Pollen, with the help of wind, birds, and beneficial insects like bees, is distributed from flower to flower, which eventually leads to the development of fresh, homegrown apples we all love to eat!There are a few big factors to keep in mind about apple tree pollination in regard to fruit production. Consider these things when selecting compatible varieties to plant:
- Bloom Time
Spacing and maturity are covered in some of our previous articles. We recommend planting apple trees up to 50 feet apart (maximum) to keep things within an ideal distance for pollination to occur. Newly planted apple trees take around 2-5 years on average to establish, mature, and bloom to then bear their first crops of fruit.
Apple Bloom Times VaryBloom time is very important when planning for adequate apple tree pollination and fruit production. Different varieties tend to bloom at different times in the season. Very early blooming varieties will not be ideal pollinators for late-blooming varieties. Think about it: if one apple tree’s flowers have already finished before the second variety’s pollen is available, then there isn’t a chance for fruit set.
This is why we list a few of our recommended “best pollinators” for each variety we carry – so you can confidently choose adequate pollinators to plant:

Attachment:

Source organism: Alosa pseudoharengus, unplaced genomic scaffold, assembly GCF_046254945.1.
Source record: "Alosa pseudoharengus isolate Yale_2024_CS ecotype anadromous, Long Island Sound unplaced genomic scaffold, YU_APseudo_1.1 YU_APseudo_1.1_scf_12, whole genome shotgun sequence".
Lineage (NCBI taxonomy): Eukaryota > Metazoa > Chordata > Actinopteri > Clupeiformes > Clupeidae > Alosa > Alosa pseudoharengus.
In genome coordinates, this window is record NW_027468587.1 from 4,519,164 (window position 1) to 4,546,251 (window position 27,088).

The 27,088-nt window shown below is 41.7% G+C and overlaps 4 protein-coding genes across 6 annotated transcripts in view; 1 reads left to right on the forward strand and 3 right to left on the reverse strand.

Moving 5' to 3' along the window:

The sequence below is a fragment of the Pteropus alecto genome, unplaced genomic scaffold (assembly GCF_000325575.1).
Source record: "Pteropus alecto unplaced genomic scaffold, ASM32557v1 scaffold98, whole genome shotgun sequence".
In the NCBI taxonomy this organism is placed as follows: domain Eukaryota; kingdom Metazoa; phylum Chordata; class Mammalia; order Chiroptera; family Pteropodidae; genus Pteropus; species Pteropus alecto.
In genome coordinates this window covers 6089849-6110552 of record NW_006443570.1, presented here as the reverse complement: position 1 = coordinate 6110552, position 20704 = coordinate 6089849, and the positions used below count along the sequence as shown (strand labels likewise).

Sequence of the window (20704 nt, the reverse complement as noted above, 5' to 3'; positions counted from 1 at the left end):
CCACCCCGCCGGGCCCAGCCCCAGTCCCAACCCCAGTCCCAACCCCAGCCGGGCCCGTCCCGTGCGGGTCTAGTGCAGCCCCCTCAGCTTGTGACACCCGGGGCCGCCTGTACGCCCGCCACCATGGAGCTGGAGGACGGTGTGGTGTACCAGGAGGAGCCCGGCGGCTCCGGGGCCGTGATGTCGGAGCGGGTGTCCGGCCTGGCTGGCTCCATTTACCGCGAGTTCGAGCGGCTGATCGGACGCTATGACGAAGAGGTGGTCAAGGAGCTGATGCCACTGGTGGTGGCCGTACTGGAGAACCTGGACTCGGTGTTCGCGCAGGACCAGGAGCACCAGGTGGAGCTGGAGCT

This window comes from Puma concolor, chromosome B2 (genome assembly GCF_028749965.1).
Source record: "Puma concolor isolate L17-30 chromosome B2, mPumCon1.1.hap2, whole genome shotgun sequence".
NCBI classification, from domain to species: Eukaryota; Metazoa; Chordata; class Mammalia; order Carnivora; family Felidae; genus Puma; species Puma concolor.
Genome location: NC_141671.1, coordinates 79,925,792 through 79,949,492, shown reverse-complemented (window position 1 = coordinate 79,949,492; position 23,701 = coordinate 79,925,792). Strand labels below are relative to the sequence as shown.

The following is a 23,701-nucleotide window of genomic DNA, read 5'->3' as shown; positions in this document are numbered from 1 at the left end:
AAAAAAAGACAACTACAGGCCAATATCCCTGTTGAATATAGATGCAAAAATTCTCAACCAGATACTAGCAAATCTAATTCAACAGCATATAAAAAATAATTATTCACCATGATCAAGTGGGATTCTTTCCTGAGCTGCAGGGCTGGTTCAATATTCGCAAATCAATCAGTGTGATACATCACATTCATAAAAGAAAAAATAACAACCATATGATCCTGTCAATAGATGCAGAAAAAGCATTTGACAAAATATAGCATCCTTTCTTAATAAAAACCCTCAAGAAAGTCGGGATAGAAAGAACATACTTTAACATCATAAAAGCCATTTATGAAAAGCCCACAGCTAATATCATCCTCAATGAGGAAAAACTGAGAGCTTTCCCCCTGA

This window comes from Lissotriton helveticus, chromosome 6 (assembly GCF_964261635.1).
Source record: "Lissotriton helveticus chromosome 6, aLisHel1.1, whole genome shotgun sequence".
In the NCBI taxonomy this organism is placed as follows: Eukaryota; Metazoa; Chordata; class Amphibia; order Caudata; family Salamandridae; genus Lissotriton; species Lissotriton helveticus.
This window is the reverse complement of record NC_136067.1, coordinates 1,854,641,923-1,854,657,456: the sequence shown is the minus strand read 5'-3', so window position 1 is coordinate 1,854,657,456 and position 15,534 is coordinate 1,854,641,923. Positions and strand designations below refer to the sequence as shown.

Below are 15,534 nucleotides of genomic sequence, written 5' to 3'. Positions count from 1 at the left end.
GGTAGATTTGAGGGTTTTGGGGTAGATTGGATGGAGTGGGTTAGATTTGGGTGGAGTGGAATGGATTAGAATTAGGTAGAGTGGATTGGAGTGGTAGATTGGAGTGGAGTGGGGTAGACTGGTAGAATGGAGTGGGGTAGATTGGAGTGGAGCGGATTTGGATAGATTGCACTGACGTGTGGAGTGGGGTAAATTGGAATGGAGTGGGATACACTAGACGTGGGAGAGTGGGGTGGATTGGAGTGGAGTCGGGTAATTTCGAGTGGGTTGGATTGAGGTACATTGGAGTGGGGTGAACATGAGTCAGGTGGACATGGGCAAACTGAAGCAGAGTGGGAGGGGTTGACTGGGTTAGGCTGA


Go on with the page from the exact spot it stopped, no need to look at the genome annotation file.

- Apple pollen chart from Adams County Nursery
- Fruit tree pollination charts from University of Missouri Extension
- Apple pollination partners by variety from Orange Pippin Trees
Or ask us and we’ll help you determine if your apple varieties are ideal pollinators for one another!
Bear in mind, early blooming apple varieties will overlap early to mid-season ones, and mid-season varieties will overlap mid- to late-blooming apple trees. That said, in some years with exceptionally warm springs, we’ve had apple trees in our orchards here in Missouri practically bloom all at the same time – regardless of their natural tendency to be early, mid-, or late-blooming varieties.
Apple Pollination CoveredA solid understanding of apple tree pollination brings you that much closer to enjoying your own homegrown apples! One final note: when in doubt about apple tree pollination, plant a crabapple tree. Crabapple trees are truly excellent pollinators — even professional apple orchardists plant them systematically to cover any possible pollination gaps in their apple selection. A crabapple tree also makes a beautiful food source that attracts bees, birds, and other wildlife.
Find more information in our article about the importance of fruit tree pollination here. Happy planning and planting!
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